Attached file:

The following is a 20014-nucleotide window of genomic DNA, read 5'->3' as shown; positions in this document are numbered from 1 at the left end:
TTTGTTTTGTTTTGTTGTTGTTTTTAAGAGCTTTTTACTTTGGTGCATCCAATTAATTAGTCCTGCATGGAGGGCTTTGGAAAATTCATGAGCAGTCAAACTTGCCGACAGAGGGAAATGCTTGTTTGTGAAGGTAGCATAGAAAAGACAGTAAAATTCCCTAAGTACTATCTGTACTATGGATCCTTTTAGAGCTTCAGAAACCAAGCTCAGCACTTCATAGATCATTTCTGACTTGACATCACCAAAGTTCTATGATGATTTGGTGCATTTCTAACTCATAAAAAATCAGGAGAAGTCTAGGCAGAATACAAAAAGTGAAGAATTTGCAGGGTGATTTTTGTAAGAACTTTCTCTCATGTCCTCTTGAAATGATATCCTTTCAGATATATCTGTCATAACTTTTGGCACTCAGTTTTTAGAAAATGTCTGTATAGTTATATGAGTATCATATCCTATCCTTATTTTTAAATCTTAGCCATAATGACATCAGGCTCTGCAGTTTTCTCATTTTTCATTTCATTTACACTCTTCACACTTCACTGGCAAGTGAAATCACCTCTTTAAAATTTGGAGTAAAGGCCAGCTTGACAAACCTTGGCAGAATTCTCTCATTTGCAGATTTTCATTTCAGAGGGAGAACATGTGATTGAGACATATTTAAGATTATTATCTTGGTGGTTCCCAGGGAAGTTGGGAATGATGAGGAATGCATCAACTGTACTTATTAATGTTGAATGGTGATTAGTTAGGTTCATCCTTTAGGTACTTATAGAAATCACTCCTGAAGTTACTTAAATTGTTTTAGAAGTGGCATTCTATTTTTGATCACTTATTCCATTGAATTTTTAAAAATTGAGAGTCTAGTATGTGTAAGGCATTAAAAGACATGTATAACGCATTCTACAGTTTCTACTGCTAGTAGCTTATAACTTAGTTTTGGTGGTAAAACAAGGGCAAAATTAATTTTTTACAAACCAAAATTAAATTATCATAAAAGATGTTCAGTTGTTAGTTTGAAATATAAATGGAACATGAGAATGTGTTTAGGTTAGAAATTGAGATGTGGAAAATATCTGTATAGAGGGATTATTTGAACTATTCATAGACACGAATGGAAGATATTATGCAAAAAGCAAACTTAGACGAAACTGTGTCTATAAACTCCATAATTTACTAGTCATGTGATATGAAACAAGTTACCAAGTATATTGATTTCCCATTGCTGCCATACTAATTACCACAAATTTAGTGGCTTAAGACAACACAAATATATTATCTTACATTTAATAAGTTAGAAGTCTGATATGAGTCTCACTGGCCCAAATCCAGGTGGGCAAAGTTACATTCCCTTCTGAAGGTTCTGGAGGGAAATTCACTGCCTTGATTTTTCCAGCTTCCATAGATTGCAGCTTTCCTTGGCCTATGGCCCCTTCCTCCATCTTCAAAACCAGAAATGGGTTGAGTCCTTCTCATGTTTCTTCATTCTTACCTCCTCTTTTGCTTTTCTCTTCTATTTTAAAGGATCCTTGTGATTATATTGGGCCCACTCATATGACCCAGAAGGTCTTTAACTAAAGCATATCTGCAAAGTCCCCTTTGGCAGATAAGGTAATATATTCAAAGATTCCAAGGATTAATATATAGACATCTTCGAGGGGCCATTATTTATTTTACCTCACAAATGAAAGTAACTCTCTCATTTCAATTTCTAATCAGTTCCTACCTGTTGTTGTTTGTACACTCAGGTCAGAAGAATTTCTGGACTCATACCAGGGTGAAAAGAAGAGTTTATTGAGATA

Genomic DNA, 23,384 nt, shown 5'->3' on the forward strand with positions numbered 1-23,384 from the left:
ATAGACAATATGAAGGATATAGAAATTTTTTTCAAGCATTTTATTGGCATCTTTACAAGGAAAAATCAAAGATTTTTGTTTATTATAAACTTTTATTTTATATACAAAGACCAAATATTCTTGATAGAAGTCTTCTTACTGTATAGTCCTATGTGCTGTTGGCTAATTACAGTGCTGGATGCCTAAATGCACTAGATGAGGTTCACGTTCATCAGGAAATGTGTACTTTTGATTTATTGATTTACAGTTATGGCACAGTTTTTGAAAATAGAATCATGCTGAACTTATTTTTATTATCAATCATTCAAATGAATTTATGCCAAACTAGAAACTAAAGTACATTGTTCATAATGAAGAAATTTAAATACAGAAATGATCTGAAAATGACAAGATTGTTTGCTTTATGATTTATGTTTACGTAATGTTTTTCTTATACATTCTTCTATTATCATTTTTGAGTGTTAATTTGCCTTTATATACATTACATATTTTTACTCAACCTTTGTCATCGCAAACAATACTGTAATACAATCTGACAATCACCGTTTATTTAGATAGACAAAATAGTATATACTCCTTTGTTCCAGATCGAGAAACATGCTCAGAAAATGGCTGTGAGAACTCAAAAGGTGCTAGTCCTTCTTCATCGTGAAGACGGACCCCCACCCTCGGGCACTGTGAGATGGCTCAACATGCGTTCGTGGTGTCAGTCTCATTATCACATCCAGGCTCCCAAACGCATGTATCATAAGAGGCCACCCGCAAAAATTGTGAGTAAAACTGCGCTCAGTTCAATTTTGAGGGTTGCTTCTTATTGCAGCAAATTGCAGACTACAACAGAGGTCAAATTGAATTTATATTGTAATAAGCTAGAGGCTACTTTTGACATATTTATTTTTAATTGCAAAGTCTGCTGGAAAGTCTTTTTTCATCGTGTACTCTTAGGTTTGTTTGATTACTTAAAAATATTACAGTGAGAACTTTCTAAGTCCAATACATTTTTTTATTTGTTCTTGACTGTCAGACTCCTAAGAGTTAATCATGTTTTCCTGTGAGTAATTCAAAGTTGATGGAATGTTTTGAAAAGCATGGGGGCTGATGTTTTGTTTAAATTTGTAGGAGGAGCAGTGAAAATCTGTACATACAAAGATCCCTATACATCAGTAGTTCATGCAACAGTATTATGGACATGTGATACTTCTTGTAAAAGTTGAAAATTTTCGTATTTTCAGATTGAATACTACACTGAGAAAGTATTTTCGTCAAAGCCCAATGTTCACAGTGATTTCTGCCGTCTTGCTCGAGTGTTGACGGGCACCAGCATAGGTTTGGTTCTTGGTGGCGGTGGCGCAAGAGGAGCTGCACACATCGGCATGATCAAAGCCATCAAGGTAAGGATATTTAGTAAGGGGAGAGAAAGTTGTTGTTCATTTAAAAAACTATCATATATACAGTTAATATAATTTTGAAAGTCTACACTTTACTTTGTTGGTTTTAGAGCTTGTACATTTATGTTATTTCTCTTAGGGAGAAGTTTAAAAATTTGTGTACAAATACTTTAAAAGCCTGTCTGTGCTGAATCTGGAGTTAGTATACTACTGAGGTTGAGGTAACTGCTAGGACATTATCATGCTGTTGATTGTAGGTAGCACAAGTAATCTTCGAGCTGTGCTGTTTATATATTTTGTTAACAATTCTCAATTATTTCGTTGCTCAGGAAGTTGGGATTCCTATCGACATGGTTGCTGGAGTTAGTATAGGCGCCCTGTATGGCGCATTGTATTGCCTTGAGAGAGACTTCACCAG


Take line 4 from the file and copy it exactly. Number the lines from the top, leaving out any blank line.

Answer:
ATAGACAATATGAAGGATATAGAAATTTTTTTCAAGCATTTTATTGGCATCTTTACAAGGAAAAATCAAAGATTTTTGTTTATTATAAACTTTTATTTTATATACAAAGACCAAATATTCTTGATAGAAGTCTTCTTACTGTATAGTCCTATGTGCTGTTGGCTAATTACAGTGCTGGATGCCTAAATGCACTAGATGAGGTTCACGTTCATCAGGAAATGTGTACTTTTGATTTATTGATTTACAGTTATGGCACAGTTTTTGAAAATAGAATCATGCTGAACTTATTTTTATTATCAATCATTCAAATGAATTTATGCCAAACTAGAAACTAAAGTACATTGTTCATAATGAAGAAATTTAAATACAGAAATGATCTGAAAATGACAAGATTGTTTGCTTTATGATTTATGTTTACGTAATGTTTTTCTTATACATTCTTCTATTATCATTTTTGAGTGTTAATTTGCCTTTATATACATTACATATTTTTACTCAACCTTTGTCATCGCAAACAATACTGTAATACAATCTGACAATCACCGTTTATTTAGATAGACAAAATAGTATATACTCCTTTGTTCCAGATCGAGAAACATGCTCAGAAAATGGCTGTGAGAACTCAAAAGGTGCTAGTCCTTCTTCATCGTGAAGACGGACCCCCACCCTCGGGCACTGTGAGATGGCTCAACATGCGTTCGTGGTGTCAGTCTCATTATCACATCCAGGCTCCCAAACGCATGTATCATAAGAGGCCACCCGCAAAAATTGTGAGTAAAACTGCGCTCAGTTCAATTTTGAGGGTTGCTTCTTATTGCAGCAAATTGCAGACTACAACAGAGGTCAAATTGAATTTATATTGTAATAAGCTAGAGGCTACTTTTGACATATTTATTTTTAATTGCAAAGTCTGCTGGAAAGTCTTTTTTCATCGTGTACTCTTAGGTTTGTTTGATTACTTAAAAATATTACAGTGAGAACTTTCTAAGTCCAATACATTTTTTTATTTGTTCTTGACTGTCAGACTCCTAAGAGTTAATCATGTTTTCCTGTGAGTAATTCAAAGTTGATGGAATGTTTTGAAAAGCATGGGGGCTGATGTTTTGTTTAAATTTGTAGGAGGAGCAGTGAAAATCTGTACATACAAAGATCCCTATACATCAGTAGTTCATGCAACAGTATTATGGACATGTGATACTTCTTGTAAAAGTTGAAAATTTTCGTATTTTCAGATTGAATACTACACTGAGAAAGTATTTTCGTCAAAGCCCAATGTTCACAGTGATTTCTGCCGTCTTGCTCGAGTGTTGACGGGCACCAGCATAGGTTTGGTTCTTGGTGGCGGTGGCGCAAGAGGAGCTGCACACATCGGCATGATCAAAGCCATCAAGGTAAGGATATTTAGTAAGGGGAGAGAAAGTTGTTGTTCATTTAAAAAACTATCATATATACAGTTAATATAATTTTGAAAGTCTACACTTTACTTTGTTGGTTTTAGAGCTTGTACATTTATGTTATTTCTCTTAGGGAGAAGTTTAAAAATTTGTGTACAAATACTTTAAAAGCCTGTCTGTGCTGAATCTGGAGTTAGTATACTACTGAGGTTGAGGTAACTGCTAGGACATTATCATGCTGTTGATTGTAGGTAGCACAAGTAATCTTCGAGCTGTGCTGTTTATATATTTTGTTAACAATTCTCAATTATTTCGTTGCTCAGGAAGTTGGGATTCCTATCGACATGGTTGCTGGAGTTAGTATAGGCGCCCTGTATGGCGCATTGTATTGCCTTGAGAGAGACTTCACCAG